It’s the most wonderful time of the year…wait. This isn’t a Christmas themed blog post. What am I doing? We are, however, a mere week away from Thanksgiving. That means lots of time off, spending time with family, eating food we shouldn’t and reading all the things.
If you’ve noticed changes happening on this website, it is because I am finally reading more (yay!), and I’ve been revisiting some old works-in-progress that I *may* start up again in the coming weeks.
So before I delve into that madness (because sometimes writers can’t fully let go of old stories, am I right?), I thought today’s post could be something both fun and different for the blog. And also a way to encourage me to read the books I already own that have yet to be opened. Here are four books still on my shelf that need to be read, and the drinks – inspired by Pinterest – that I would pair with them for the perfect reading session.
Victorian America by Thomas J. Schlereth
A Gregorian Drink for the Victorian Era
I don’t know why, but this book just screams hot toddy. While I am not a fan of alcohol, this drink does contain bourbon. And it’s something I know many Victorians drank on the daily. According to the pin, it contains orange, ginger, maple syrup, cranberry juice, bourbon, cinnamon, cloves, star anise and peppercorns. If that won’t warm you up on a chilly winter’s night, I don’t know what else will! According to sipawards.com, the hot toddy “originally started in India (controlled by the British at the time) in the 1610s and was derived from the Hindi word “taddy,” which translated into a drink made with fermented palm sap. Fast forward to 1786, where the word became official and was defined as an alcoholic drink made with hot water, spices, and sugar.”
From the back cover: A valuable and compelling portrait of the daily life of Americans during the Victorian era – the fourth volume in the Everyday Life in America series.
A detailed, lively survey of the commonplace objectives, events, experiences, products, and tastes that comprised America’s Victorian culture, expressed its values, and shaped modern life…a splendid achievement.-Kirkus Reviews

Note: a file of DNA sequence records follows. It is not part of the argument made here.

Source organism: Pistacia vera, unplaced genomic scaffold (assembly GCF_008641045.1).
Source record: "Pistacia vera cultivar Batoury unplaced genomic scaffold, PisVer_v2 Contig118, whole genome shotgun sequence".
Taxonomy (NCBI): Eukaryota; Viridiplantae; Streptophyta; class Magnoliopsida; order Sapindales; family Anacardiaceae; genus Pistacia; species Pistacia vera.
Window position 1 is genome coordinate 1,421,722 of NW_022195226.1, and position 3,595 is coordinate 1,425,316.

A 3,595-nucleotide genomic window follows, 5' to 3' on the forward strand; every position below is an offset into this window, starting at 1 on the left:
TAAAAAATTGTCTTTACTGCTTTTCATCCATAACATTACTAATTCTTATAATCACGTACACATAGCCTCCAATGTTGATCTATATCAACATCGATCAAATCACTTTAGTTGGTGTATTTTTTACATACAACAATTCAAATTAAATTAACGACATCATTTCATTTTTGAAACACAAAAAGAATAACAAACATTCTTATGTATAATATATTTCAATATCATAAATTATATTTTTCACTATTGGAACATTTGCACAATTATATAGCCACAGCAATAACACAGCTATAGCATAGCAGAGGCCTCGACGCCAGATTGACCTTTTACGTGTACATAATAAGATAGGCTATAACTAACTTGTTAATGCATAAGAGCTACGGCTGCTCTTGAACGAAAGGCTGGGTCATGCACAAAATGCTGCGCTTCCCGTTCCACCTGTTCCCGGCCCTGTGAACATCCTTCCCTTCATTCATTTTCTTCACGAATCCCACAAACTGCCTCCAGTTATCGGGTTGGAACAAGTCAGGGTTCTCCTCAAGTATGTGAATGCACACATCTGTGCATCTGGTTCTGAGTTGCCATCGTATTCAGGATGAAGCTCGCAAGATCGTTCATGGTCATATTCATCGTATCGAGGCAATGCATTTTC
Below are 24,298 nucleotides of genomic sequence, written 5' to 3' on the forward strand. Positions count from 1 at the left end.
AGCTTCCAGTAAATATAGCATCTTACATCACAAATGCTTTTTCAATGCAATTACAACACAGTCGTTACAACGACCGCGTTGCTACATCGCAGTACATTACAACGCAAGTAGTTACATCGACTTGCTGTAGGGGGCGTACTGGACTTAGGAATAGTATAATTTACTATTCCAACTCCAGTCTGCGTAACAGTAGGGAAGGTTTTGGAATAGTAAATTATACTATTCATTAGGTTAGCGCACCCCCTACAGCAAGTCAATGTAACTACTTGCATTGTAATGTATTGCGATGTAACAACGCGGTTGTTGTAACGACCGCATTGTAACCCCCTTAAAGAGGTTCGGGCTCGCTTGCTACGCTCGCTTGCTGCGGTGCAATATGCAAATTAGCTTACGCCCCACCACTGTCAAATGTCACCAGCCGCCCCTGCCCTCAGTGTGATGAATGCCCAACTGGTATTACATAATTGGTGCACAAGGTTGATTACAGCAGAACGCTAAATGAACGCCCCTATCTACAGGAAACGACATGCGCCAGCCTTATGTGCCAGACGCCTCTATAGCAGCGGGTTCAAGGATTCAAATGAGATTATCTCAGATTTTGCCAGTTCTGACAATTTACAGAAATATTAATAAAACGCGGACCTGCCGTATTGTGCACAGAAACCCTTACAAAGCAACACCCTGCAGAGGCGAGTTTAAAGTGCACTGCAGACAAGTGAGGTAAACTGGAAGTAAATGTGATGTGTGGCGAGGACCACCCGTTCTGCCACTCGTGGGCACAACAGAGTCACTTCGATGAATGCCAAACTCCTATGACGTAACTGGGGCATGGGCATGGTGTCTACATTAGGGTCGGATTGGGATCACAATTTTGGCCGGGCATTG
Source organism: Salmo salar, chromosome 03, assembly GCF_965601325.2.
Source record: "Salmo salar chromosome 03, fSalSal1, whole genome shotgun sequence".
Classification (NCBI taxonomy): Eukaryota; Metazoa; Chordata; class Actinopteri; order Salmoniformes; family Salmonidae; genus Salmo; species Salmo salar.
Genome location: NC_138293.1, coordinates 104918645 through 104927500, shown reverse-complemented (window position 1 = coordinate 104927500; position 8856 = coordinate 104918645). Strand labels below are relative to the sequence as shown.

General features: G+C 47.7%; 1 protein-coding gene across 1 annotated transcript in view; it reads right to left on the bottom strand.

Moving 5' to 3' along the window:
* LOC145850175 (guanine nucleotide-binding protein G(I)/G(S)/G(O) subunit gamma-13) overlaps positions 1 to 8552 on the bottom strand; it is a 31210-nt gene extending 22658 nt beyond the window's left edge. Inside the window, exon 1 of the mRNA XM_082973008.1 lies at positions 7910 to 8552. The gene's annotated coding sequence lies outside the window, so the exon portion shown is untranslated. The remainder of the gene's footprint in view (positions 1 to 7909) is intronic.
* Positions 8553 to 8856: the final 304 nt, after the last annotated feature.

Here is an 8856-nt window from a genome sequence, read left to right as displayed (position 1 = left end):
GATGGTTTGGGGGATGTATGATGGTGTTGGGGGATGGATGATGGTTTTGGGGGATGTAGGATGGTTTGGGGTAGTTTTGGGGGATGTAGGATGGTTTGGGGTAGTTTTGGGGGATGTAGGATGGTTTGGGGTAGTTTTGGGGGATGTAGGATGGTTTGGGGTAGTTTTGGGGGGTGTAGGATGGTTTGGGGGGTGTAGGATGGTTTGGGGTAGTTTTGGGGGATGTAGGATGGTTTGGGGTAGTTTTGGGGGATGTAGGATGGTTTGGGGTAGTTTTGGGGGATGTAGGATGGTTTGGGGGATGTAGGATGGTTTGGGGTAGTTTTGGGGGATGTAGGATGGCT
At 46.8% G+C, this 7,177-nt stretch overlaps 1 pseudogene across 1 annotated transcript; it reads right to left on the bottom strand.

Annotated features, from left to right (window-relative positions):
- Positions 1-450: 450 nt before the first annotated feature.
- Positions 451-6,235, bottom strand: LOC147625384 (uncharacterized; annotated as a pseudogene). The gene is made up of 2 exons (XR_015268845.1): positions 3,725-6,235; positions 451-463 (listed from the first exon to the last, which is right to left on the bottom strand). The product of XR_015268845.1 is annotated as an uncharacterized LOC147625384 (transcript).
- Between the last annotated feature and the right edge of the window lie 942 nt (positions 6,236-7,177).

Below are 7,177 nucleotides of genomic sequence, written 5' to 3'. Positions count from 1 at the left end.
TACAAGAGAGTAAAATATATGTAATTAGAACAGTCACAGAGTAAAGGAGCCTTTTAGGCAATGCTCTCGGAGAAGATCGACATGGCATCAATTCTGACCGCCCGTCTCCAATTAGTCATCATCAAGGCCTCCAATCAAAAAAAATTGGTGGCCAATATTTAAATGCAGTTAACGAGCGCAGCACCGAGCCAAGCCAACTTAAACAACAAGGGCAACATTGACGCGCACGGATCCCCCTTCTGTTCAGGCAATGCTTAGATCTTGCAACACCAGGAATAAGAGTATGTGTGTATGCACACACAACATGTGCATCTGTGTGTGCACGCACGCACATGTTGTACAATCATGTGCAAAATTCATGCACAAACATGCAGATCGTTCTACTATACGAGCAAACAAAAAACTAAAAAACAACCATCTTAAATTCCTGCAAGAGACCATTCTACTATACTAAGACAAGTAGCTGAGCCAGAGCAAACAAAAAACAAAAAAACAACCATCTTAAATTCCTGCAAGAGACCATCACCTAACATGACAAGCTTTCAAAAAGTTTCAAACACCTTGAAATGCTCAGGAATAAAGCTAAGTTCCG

The Last Tiara by M.J. Rose
Cranberry Mojitos for all the tiaras
The mojito. Something I’ve never had before. However, this recipe provided by the originator of the pin just sounds delightful. And something I can easily imaging a character in this story, set in 1915, enjoying in St. Petersburg, Russia. Don’t ask how I came to this conclusion. I can fully blame my overactive imagination for that one! This recipe features orange soda, ginger, lime, mint, ginger simple syrup, brown and white sugar, cranberry juice, ice cubes, rum and water. Whew! Sounds both utterly complicated and positively delicious.
Sophia Moon had always been reticent about her life in Russia and when she dies, suspiciously, on a wintry New York evening, Isobelle despairs that her mother’s secrets have died with her. But while renovating the apartment they shared, Isobelle discovers something among her mother’s effects—a stunning silver tiara, stripped of its jewels. Isobelle’s research into the tiara’s provenance draws her closer to her mother’s past—including the story of what became of her father back in Russia, a man she has never known. Read more…
A Dress of Violet Taffeta by Tessa Arlen
Drinking chocolate for a tale from 1912
For this story set between 1910 and 1912, I decided to go with something a bit warmer and much less alcoholic. While the Titanic’s sinking isn’t this story’s main focus, the cold certainly is part of it. For this story I chose a Gingerbread Hot Chocolate. Drinking chocolate was a popular choice back then, after all. This recipe includes ginger, gingerbread syrup, allspice, brown sugar, cinnamon, cloves, cocoa powder, gingerbread spice mix, powdered and superfine sugar, milk, whipping cream and water. This is definitely one to share with a friend!
Lucy Duff Gordon knows she is talented. She sees color, light, and texture in ways few people can begin to imagine. But is the male dominated world of haute couture, who would use her art for their own gain, ready for her? When she is deserted by her wealthy husband, Lucy is left penniless with an aging mother and her five-year-old daughter to support. Desperate to survive, Lucy turns to her one true talent to make a living. As a little girl, the dresses she made for her dolls were the envy of her group of playmates. Read more…
The Taming of the Queen by Philippa Gregory
Winter Wassail for the Queen
Wassail. A tale as old as time. A drink for a Tudor queen. Winter wassail, or hot spiced cider, sounds like a perfect thing to have on a Friday night with a Tudor era read. This recipe isn’t for a single soul, as it has eight cups of apple cider and two cups of orange juice. I mean, you could make it all for yourself, and I bet it would be just as tasty chilled and served over ice. Ingredients for this particular recipe are a red apple, cranberries, ginger, orange, cinnamon, cloves, juniper berries, cider and orange juice. Where one obtains juniper berries, though, I don’t really know!
Kateryn Parr, a thirty-year-old widow in a secret affair with a new lover, has no choice when a man old enough to be her father who has buried four wives—King Henry VIII—commands her to marry him.
Kateryn has no doubt about the danger she faces: the previous queen lasted sixteen months, the one before barely half a year. But Henry adores his new bride and Kateryn’s trust in him grows as she unites the royal family, creates a radical study circle at the heart of the court, and rules the kingdom as Regent. Read more…
Hot toddies, cranberry mojitos, gingerbread drinking chocolate and winter wassail. That sounds like an amazing line up for Thanksgiving or some holiday party later this year. And y’all know what? I think I just might make the wassail for one of my family Christmas celebrations! Which one do you want to try the most?